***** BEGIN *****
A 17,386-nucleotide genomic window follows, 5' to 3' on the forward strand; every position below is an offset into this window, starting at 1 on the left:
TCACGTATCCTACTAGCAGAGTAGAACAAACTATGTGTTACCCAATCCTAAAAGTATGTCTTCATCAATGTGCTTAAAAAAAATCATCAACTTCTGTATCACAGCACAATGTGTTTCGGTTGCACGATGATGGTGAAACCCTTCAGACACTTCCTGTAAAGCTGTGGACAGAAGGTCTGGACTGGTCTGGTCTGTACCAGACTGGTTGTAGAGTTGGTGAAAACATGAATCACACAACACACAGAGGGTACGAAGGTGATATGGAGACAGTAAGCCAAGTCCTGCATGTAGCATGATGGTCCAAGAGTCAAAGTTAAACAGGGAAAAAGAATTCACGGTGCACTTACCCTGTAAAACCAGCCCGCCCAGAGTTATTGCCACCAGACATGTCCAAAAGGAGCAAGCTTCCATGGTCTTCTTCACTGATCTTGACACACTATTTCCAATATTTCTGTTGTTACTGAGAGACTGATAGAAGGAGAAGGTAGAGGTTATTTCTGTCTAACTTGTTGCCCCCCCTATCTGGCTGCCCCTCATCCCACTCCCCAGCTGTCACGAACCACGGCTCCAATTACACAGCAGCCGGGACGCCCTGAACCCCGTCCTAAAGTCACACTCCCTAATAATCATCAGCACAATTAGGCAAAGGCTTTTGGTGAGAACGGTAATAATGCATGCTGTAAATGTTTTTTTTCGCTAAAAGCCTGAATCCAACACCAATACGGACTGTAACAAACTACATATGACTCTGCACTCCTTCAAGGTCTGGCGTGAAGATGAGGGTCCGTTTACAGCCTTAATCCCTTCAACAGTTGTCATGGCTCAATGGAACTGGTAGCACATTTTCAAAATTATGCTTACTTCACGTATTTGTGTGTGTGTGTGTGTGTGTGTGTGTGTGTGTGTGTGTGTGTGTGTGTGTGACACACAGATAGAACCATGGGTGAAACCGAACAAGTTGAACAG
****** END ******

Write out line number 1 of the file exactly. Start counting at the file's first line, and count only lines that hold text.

A 17,386-nucleotide genomic window follows, 5' to 3' on the forward strand; every position below is an offset into this window, starting at 1 on the left: